1. Entrepreneurial Eco-systems in Malaysia: Reflections on the attitudes and structures developed by governments to support Entrepreneurial activity. This chapter will provide evaluation and comparison of the entrepreneurial support and structures put in place by the Public Sector in Malaysia. As many of the these structures have been based on earlier models put in place in the UK, USA and Europe the effectiveness of transferring the models for the eco-systems will be evaluated in the Malaysian reality with the final arguments focussing on the appropriateness of the current eco-systems and identifying potential effective alternatives. 

Chapters 5-10

  1. Invited contributions discussing various types of Entrepreneurial behaviour in Malaysia:Social entrepreneurship: perspectives of
  • Female entrepreneurship
  • Rural entrepreneurship
  • Knowledge intensive entrepreneurship (eg. digital entrepreneurship)
  1. Conclusions: best practice, areas for development, challenges, possible solutions, lessons for South East Asia.

Guest Editing Team Biographies

Dr Louisa Huxtable-Thomas              

Louisa is a Senior Lecturer in the School of Management at Swansea University and founding member of the School’s Institute for Entrepreneurial Leadership.  Combining theories and empirical knowledge gleaned from the fields of business, social science, education and psychology, Louisa is working with small businesses and large public sector organisations to identify the ways in which adopting more entrepreneurial methods of leading and decision making can lead to more resilient, successful leaders and organisations. Since 2009, Louisa’s research interests have focused on business and management but always in parallel to practical projects that worked directly to assist the economy of Wales.  Louisa has played a key role supporting businesses through projects such as incubation, innovation and commercialization as well as early stage R&D. Louisa has also worked with academics in fields as diverse as healthcare, e-marketing, education, low carbon energy, information systems, manufacturing and tourism. Her work has been published in the International Journal of Entrepreneurial Behaviour and Researchas well as book chapters for Sage and Springer.

Professor Paul Jones

Dr Jones is Professor in Entrepreneurship and Innovation at the School of Management, Swansea University. Professor Jones has undertaken research in entrepreneurship and small business management, information technology and entrepreneurship education during his academic career to date. To date this has included publishing nine edited books and over 70 peer reviewed academic journal papers. He has published his work in leading international journals such as “International Small Business Journal”, “Omega”, “Journal of Business Research”, “Journal of Small Business Management” and “Entrepreneurship and Regional Development”. Prof. Jones is currently Editor-in-Chief of the International Journal of Entrepreneurial Behavior and Researchand Associate Editor of the International Journal of Management Education. He is also Editor of the Emerald book series “Contemporary Issues in Entrepreneurship Research”.  He is an invited Board member of the Institute of Small Business and Entrepreneurship and is a Senior Fellow of the Higher Education Academy.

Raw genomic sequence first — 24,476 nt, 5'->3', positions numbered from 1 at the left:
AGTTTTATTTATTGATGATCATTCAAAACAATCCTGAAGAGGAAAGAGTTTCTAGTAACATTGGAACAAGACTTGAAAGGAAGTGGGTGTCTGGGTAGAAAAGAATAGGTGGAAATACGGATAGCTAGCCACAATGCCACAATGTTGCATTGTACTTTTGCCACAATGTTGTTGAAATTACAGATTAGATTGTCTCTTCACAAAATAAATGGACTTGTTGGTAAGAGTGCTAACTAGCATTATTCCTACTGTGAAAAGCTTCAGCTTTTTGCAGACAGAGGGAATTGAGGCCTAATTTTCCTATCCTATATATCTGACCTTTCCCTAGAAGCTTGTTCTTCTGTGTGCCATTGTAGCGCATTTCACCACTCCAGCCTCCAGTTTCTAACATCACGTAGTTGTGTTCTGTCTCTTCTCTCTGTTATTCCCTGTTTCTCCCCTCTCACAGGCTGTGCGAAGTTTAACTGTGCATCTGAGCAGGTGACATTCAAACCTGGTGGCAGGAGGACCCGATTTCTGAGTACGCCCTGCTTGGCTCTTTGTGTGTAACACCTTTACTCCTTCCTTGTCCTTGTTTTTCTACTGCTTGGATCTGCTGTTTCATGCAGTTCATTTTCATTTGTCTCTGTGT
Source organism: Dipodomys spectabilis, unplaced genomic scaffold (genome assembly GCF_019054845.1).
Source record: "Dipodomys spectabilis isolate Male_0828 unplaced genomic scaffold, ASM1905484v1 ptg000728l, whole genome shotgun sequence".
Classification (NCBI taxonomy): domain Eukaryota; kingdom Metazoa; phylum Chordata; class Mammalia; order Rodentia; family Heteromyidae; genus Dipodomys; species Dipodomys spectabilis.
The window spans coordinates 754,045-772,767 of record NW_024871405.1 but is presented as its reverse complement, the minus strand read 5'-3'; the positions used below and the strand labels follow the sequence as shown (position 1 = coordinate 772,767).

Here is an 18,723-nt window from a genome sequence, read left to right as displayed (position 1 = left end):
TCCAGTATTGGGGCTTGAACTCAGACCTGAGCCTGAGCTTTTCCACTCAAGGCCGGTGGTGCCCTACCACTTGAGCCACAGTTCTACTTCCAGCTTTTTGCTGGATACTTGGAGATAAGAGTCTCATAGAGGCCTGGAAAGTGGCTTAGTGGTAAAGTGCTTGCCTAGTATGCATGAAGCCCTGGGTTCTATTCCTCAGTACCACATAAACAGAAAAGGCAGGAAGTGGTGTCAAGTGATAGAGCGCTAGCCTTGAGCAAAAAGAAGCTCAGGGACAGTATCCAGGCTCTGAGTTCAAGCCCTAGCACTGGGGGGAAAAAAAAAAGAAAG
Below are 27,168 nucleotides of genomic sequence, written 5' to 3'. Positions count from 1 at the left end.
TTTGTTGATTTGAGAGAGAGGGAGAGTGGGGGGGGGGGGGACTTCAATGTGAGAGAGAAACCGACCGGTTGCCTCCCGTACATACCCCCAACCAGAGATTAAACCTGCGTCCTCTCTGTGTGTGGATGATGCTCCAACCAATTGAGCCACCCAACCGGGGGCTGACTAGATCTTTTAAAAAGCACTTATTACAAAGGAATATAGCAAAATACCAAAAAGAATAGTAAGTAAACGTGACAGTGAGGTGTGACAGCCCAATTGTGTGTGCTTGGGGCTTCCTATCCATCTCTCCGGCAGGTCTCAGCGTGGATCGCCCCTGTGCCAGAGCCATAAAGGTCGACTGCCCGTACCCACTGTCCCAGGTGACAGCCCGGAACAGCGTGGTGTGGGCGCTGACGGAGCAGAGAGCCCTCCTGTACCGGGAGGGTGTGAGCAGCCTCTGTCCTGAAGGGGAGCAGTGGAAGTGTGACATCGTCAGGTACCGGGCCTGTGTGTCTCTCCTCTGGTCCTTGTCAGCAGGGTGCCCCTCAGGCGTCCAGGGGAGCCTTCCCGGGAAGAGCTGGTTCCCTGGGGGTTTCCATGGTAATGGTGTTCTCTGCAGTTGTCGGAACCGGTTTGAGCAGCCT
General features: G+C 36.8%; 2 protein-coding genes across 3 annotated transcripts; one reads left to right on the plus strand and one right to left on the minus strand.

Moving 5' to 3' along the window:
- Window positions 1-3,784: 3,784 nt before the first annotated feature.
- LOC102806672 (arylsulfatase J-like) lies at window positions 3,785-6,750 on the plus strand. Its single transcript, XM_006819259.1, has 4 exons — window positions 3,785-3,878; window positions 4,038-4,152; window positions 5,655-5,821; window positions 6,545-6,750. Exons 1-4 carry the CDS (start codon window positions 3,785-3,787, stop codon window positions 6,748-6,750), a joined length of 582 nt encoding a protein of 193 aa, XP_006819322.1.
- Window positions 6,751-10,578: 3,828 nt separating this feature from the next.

Professor Paul D Hannon                 

Paul is a graduate entrepreneur who has shaped entrepreneurship and small business development for 40 years as a CEO, Government Adviser, Academic Director, Professor and Company founder. Paul offers a unique expertise drawn from his experiences in key stakeholder environments: academia; business and enterprise support; local and national government. Paul has worked with governments, global/national agencies, universities and colleges, business and industry partners and professional bodies across Europe and beyond. He is the 2016 European Entrepreneurship Education Laureate from Lund University and a 2015 Maserati 100 member. Paul was previously CEO of the National Centre for Entrepreneurship Education, a national body stimulating entrepreneurship across higher education, as well as advising the Malaysian Government. He currently advises the Welsh Government, is an expert for the European Commission and OECD HEInnovate project for entrepreneurial universities and is Council Member for the Accredited Council for Entrepreneurial and Engaged Universities (ACEEU). Paul has authored and co-authored over 30 published articles in the field of entrepreneurship and education plus two book chapters and a range of reports.

Dr Syahira Hamidon

Dr Syahira is in the senior management of the Administrative and Diplomatic Service, Government of Malaysia. She is currently a Senior Director in Ministry of Entrepreneur Development, Malaysia.  Her current role is to formulate, update, implement and coordinate the national entrepreneurship policy of Malaysia. She is also leading social entrepreneurship development, vendor programmes of key public corporations as well as entrepreneur development and capacity building. Prior to this, she headed the planning, research and policy coordination division of the Ministry of Higher Education. Dr Syahira’s expertise in entrepreneurship education has been recognised because of the success of the policies and actions that she introduced around education for entrepreneurship. A major research programme, the Public Private Research Network or PPRN, was initiated and coordinated by her involving government, agencies, academics and industry since 2013. Dr Syahira has a PhD in Entrepreneurship from Massey University (New Zealand) where her thesis was published as a book. She also has an MBA (International Business) from the University Putra Malaysia, and a B.Commerce from Queen’s University Canada.  She has co-authored several books, published journal articles, appeared on TV and radio to promote various public projects and is a frequent speaker in the media.

Dr Norgainy Mohd Tawil